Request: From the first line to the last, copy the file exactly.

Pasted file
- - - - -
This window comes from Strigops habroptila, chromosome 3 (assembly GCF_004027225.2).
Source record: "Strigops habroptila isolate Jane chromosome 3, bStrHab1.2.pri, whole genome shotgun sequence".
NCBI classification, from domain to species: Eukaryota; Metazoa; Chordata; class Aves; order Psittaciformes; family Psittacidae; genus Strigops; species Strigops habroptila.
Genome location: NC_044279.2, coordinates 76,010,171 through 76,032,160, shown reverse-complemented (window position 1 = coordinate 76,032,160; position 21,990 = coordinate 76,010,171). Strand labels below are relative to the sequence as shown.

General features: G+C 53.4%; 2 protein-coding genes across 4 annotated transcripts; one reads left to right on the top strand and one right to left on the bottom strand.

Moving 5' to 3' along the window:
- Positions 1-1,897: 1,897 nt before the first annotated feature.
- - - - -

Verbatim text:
This window comes from Strigops habroptila, chromosome 3 (assembly GCF_004027225.2).
Source record: "Strigops habroptila isolate Jane chromosome 3, bStrHab1.2.pri, whole genome shotgun sequence".
NCBI classification, from domain to species: Eukaryota; Metazoa; Chordata; class Aves; order Psittaciformes; family Psittacidae; genus Strigops; species Strigops habroptila.
Genome location: NC_044279.2, coordinates 76,010,171 through 76,032,160, shown reverse-complemented (window position 1 = coordinate 76,032,160; position 21,990 = coordinate 76,010,171). Strand labels below are relative to the sequence as shown.

General features: G+C 53.4%; 2 protein-coding genes across 4 annotated transcripts; one reads left to right on the top strand and one right to left on the bottom strand.

Moving 5' to 3' along the window:
- Positions 1-1,897: 1,897 nt before the first annotated feature.